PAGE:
Growing up in a rich musical environment of Vishnupur Gharana, Sougata Banerjee is a skilled Classical and Semi-Classical Indian trained performer. For the last 20 years, he has been under the guidance of Sangeet Martand Padma Vibhushan Pandit Jasrajji.
Sri.Sougata Banerjee comes of a family that overflows with talented performers of Hindustani Sangeet. The doyen of Vishnupur Gharana Sangeetaacharya Satya Kinkar Bandyopadhyay being his grand father,Sougata’s father Prof.Sri Nihar Ranjan Bandyopadhyay is a well known Hindustani Musician.
In 1993 Sougata came in contact with his present guru Padma Vibhushan Pandit Jasrajji found in Sougata a disciple already well-groomed in Hindustani music from his experience received in his family.
Sougata received an “All India Senior National Scholarship” in 1997. Sougata was fortunate to receive “Sri, Jadu Bhatta Award” from the Salt lake Music Circle in 2008.His professional life flowered with his becoming a graded artist of A.I.R & T.V.
Sougata is not only a performer but a skilled teacher of Hindustani music, he has taught for six years at Pt.Jasraj Music Foundation at Atlanta, Tampa, L.A, all in the U.S . At present he has with his wife Smt.Chandra Banerjee(also a disciple of Pt.Jasraji) established his own school at Mumbai, where he is staying. Sougata was lucky to perform before many established masters at different places in India & abroad of Hindustani music, first and foremost of whom is certainly his Guruji Pt.Jasrajji. In one occasion at the end of his concert with his illustrious Guruji at Tampa. Pandit Jasrajji in appreciation of Sougata’s musical skill proudly and affectionately bestowed on him the title of “Pandit”.
Sougata was also fortunate to perform in front of Pt.Ravi Shankarji in U.S. Pt. Ravi Sankarji sat with Sougata performing more than an hour & Panditji was visibly delighted to hear that Sougata is the grandson of Sangeetacharya Satya Kinkar Bandyopadhyay the doyen of Vishnupur Gharana.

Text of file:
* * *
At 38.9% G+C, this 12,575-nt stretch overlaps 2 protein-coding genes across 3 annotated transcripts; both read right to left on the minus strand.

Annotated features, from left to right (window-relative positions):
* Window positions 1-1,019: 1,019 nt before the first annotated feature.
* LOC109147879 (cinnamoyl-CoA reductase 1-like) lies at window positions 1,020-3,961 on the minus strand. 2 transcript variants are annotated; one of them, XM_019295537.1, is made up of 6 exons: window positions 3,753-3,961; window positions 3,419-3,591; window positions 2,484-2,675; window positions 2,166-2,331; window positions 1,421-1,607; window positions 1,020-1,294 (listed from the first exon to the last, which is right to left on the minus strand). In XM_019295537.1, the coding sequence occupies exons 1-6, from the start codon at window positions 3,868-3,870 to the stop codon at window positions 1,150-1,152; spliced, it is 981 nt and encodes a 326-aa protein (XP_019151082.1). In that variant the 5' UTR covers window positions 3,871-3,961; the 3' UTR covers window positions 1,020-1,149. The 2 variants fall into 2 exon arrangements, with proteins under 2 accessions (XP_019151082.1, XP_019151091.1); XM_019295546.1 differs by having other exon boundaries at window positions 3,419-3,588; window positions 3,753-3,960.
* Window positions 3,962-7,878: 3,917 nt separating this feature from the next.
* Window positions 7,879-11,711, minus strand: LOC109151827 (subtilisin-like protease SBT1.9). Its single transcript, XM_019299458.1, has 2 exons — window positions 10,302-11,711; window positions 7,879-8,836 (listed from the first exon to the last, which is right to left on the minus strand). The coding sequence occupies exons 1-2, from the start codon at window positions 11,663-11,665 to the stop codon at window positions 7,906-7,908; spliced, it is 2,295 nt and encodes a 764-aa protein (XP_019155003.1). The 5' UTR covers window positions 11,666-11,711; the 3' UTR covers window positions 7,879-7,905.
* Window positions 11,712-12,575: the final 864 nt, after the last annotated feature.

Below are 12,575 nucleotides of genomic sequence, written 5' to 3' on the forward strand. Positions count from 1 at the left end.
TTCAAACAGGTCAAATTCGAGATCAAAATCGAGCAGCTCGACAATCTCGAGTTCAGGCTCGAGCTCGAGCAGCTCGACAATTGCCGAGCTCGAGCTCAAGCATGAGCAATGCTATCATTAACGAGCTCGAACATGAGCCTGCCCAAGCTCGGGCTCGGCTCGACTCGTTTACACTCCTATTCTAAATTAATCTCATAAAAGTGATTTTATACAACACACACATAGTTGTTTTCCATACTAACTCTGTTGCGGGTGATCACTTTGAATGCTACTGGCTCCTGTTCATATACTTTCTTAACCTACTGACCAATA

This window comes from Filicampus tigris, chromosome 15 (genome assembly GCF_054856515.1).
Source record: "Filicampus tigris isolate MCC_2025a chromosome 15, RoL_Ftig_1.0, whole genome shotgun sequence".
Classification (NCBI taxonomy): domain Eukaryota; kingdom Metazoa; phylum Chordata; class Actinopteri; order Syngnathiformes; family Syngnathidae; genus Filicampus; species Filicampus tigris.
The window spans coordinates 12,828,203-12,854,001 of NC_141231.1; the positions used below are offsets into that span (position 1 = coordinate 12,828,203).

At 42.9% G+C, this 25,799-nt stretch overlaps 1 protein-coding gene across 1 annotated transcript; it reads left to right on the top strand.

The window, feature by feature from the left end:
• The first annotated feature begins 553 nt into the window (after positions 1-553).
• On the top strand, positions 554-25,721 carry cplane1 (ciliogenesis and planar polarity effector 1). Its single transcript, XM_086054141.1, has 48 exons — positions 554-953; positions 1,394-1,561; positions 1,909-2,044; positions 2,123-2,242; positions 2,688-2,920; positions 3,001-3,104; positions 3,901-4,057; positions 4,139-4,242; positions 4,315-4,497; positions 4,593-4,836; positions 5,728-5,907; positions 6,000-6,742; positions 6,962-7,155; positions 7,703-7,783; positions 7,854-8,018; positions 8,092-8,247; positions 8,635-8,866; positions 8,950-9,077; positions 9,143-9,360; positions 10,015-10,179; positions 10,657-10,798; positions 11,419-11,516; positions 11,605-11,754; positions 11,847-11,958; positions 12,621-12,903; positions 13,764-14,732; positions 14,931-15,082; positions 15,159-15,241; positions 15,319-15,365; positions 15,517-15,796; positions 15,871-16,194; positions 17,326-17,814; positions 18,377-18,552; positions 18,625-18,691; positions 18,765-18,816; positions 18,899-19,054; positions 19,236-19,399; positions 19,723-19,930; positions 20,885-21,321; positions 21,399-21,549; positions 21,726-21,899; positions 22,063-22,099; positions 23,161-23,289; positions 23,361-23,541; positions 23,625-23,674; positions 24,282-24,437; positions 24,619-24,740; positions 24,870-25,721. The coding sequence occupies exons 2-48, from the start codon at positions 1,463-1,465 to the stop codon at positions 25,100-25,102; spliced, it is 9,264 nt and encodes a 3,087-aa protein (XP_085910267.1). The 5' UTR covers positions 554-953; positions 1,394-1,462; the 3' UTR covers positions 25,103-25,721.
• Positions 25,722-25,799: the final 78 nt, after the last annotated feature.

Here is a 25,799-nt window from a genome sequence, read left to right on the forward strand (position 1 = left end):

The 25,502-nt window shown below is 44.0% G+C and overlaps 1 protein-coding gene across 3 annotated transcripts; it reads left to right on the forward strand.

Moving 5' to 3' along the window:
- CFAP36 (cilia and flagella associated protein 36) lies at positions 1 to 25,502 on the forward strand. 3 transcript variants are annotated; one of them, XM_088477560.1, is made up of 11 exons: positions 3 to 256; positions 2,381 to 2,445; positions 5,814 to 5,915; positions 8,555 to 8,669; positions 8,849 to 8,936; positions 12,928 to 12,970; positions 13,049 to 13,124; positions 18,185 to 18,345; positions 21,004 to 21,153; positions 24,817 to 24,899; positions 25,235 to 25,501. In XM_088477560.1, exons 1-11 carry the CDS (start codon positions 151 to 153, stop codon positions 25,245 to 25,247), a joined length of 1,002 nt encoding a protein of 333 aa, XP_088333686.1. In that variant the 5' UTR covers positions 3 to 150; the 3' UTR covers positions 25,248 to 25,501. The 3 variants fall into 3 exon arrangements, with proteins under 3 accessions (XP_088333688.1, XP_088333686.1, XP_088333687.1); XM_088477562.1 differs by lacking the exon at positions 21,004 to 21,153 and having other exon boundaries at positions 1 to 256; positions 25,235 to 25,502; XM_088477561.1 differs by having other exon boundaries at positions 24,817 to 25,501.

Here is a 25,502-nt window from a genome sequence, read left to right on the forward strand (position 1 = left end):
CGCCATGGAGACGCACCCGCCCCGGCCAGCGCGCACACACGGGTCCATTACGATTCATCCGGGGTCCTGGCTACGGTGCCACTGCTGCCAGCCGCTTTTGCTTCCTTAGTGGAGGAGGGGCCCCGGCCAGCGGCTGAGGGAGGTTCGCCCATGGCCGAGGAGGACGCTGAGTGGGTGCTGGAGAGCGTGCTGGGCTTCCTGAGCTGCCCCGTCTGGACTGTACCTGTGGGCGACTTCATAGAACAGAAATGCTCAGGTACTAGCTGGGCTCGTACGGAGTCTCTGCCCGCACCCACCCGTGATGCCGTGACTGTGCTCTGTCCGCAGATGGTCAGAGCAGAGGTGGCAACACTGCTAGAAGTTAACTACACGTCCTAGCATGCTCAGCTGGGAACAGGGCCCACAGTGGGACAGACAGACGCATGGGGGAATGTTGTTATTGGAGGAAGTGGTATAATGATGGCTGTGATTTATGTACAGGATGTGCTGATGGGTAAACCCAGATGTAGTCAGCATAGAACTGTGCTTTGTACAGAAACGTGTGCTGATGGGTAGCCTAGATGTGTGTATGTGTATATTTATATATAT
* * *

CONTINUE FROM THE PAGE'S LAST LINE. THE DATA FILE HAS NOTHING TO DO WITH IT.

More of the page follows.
At the end of the concert Pt. Ravi Shankarji had exclaimed in delight “Aaj ka Shaam(Evening) Ban Gaya"
The Vishnupur Gharana of Indian Classical Music
The Vishnupur Gharana is definitely one amongst the different Gharanas of schools, which have made notable contributions to the development of Indian Classical music. It can also claim the status of the only Sangeet Gharana of Bengal. For long two hundred years it has been training up pupils in the old tradition of Guru-Shishya Parampara. The origin of the Vishnupur Gharana dates back to the eighteenth century when Vishnupur and the adjoining areas were under the yoke of the Hindu rule and Vishnupur was the prestigious capital of this independent Hindu Kingdom. At present, Vishnupur is situated in the Bankura district of West Bengal, India. Cultivation of classical music in Vishnupur started in full sway in the regime of Mallaraj Raghunath Singha the second. It was a period of crisis for the sangeet maestros of Indian a fearing an imminent cultural degeneration, they started moving to different parts of the country from Delhi and Northern India. Hoping to find an encouraging patron in the King, many Ustads settled in Vishnupur. Bahadur Khan, a successor of Tansen, was one of them. He was made the court-singer of the King's Darbar. This was how Vishnupur emerged as the seat of Indian music and culture in the presence of several reputed maestros and there was much in the cultural ambience of the place to draw common people towards classical music. Of the several disciples of Bahadur Khan, Gadadhar Chakraborty and Ramshankar Bhjattacharya (1761 - 1853) obtained great acclaim and established themselves in later years as pioneers of this school. Some say that Ramshankar, who was the real founder of this Gharana, was actually the disciple of Gadadhar Chakraborty. This leading exponent of Vishnupur Gharana taught many of whom the name of Jadu Bhatta, Kshetromohon Goswami, Anantalal Banerjee and Keshoblal Chakraborty needs to be mentioned. Ramshankar was a vocalist of exceptional talent, tireless effort and dedication turned him into an expert in the field of Dhrupad.